The plot of Everything Under meanders between Gretel’s present and episodes in her past, with particular focus upon the period in which her mother took in a young runaway named Margot, disguised as a boy named Marcus, and subsequently left her. Of all the characters here, I found Margot by far the most interesting; there was something quite unusual about her, and the way in which she interacted with the world around her.   The narrative is not a linear one, and episodes from Gretel’s past are often a little muddled in the order in which they occurred.  There is an element of magical realism here, in that something which Gretel and Sarah name ‘The Bonak’ lurks in the water of their canal, stealing things away.

I found the opening paragraph of the novel utterly beguiling.  Johnson writes: ‘The places we are born come back.  They disguise themselves as migraines, stomach aches, insomnia…  We become strangers to the places we are born.  They would not recognise us but we will always recognise them…  If we were turned inside out there would be maps cut into the wrong side of our skin.  Just so we could find our way back.  Except, cut wrong side into my skin are not canals and train tracks and a boat, but always: you.’  From the start of Everything Under, there is a dark volatility to the prose.  For instance, ‘You are too old to beat anything out of.  The memories flash like broken wine glasses in the dark and then are gone.’

The novel’s prose never sugarcoats anything; rather, the murky aspects of Gretel’s past and present, as well as descriptions of the landscape, come to the fore: ‘She crawled as far as she could into the bush.  There was a slime of leaves, beer cans cut open, a white-filmed balloon that skidded under her bad leg’, for instance.  I did enjoy Johnson’s writing style, but given what I had heard of Fen, I must admit that I was expecting her language to be more poetic, and the sense of place to be rather more present at the story’s outset.  It does strengthen dramatically as the novel goes on, however, and I enjoyed the way in which Oxfordshire and the waterways almost became characters in their own right.  I did feel the structure of the novel was effective, with relatively short chapters collected under titles like ‘The River’ and ‘The Cottage’, which are repeated throughout.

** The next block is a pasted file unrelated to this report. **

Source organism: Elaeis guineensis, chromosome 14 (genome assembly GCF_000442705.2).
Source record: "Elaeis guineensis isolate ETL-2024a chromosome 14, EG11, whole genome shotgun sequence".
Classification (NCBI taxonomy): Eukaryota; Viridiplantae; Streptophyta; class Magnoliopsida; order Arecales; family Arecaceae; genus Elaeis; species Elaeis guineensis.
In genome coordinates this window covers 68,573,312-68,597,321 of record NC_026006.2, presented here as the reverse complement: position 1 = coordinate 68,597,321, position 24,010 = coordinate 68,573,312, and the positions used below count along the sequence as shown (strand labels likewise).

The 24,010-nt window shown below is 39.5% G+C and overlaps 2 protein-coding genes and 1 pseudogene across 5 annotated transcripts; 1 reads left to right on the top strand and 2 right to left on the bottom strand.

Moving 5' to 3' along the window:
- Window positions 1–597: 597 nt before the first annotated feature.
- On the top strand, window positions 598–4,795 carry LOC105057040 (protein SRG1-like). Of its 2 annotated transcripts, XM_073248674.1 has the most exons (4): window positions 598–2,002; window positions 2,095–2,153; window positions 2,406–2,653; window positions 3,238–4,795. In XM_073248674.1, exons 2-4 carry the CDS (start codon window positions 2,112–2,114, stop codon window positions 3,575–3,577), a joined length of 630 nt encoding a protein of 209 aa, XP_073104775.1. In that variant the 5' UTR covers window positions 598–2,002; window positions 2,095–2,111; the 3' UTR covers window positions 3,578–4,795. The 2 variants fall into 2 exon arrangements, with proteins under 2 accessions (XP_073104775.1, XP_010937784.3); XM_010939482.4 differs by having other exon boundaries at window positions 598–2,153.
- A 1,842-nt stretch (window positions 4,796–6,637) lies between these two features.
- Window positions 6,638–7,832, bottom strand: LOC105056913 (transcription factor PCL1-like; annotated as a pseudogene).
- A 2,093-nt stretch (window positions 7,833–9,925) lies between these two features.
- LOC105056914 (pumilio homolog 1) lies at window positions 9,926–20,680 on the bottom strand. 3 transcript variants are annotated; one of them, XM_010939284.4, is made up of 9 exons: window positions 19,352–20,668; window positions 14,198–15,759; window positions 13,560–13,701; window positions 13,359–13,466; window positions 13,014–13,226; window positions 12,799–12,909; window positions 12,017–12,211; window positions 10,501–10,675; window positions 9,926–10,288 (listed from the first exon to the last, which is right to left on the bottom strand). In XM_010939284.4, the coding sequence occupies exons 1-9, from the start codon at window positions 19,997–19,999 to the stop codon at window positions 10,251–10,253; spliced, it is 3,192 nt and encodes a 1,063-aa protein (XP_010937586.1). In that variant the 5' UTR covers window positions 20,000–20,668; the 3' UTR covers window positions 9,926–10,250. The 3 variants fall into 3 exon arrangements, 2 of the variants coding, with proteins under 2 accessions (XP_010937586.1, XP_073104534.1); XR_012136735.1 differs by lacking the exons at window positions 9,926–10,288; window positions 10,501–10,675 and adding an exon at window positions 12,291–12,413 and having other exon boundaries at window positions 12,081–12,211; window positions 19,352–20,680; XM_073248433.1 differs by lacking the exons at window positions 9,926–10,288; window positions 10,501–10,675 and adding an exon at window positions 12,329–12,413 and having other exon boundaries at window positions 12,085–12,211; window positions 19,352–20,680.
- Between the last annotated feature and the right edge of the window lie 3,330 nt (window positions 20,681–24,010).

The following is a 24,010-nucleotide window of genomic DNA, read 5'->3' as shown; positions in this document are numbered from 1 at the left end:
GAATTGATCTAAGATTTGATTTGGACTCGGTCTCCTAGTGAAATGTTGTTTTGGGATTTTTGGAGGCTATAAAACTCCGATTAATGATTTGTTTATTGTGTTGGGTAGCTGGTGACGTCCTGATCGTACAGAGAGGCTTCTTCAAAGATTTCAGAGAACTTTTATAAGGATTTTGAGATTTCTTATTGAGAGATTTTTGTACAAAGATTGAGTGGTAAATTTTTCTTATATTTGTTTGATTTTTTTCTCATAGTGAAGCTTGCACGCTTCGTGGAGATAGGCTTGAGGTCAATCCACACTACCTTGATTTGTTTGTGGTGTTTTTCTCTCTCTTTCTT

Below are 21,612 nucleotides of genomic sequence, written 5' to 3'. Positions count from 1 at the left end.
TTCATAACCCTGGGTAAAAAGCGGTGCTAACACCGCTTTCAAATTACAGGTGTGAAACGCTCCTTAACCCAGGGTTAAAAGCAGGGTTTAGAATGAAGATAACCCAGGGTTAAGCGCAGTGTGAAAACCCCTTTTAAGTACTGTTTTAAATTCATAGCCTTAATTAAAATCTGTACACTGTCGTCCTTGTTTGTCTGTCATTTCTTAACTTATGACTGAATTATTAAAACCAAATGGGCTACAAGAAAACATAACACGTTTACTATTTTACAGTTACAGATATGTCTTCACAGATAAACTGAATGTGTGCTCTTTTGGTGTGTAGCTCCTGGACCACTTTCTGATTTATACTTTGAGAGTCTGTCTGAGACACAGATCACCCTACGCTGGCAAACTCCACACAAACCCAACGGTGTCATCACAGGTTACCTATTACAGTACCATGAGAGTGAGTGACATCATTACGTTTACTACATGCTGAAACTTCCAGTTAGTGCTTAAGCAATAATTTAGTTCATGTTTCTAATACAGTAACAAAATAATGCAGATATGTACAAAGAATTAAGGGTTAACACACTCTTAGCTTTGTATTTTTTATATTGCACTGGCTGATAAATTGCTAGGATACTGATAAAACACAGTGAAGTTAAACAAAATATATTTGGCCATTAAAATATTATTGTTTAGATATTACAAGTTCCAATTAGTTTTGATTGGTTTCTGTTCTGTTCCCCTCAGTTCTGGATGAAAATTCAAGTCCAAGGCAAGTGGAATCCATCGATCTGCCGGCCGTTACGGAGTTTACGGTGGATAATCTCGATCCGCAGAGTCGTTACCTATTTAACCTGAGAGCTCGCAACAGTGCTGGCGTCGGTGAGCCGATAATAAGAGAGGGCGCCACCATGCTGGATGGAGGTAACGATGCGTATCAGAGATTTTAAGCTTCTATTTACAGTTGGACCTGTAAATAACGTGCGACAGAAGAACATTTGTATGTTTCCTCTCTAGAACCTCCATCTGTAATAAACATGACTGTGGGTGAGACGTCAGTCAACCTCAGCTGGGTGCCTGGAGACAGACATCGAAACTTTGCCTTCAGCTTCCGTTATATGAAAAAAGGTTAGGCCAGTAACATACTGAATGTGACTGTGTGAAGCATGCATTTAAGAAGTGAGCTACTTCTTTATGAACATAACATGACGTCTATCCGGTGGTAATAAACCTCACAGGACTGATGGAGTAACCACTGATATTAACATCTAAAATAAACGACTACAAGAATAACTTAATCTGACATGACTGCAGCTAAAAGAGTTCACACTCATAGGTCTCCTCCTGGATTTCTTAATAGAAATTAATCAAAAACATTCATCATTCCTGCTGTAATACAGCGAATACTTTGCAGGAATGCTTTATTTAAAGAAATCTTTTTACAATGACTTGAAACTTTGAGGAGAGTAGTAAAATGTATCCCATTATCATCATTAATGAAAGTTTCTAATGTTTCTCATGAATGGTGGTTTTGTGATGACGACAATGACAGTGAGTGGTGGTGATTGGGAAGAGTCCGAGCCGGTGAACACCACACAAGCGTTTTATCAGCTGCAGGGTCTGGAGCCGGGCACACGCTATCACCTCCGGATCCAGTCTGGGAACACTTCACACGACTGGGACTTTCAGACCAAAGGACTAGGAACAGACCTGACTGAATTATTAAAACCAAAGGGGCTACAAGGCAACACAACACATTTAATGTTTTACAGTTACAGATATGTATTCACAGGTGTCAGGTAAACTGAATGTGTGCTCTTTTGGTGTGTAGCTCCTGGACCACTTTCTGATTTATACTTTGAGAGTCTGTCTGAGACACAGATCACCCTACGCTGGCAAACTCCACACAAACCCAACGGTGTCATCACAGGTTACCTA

My personal preference was for those passages which related to the rooting of the landscape, and in which I was learning about the Whiting family dynamics, rather than those in which Gretel was discussing herself.  Some paragraphs were particularly trenchant, such as this one: ‘What went missing in the night: themed from the edges of the riverbanks, the rabbits in their cavernous burrows, the moorhens that slept on the low branches, stray dogs wandering where they shouldn’t, the rows of fish from the fishermen’s camp, silver hooks, the neighbourhood cats and everything they had – in their turn – hunted and eaten: mice, blind fumbling moles, broken-winged birds.’

Exploring themes of self and identity, as well as the ways in which we interact with others, there is a lot to admire in Everything Under.  The use of the present tense, and the continual addressing to ‘you’, the protagonist’s mother, gives a sense of urgency to the whole.  There are certainly some interesting and thought-provoking turns of phrase and ideas sprinkled through the novel, and overall, it feels as though Johnson is a shrewd and perceptive author, really getting to the core of her characters. Everything Under is far more involved with character than plot, and the building of these characters has been handled well.  In places, however, the plot feels a little thin on the ground, and the parallels between Everything Under and Oedipus Rex were far too obvious.  There seemed, at points, to be only a single, frayed thread holding everything together.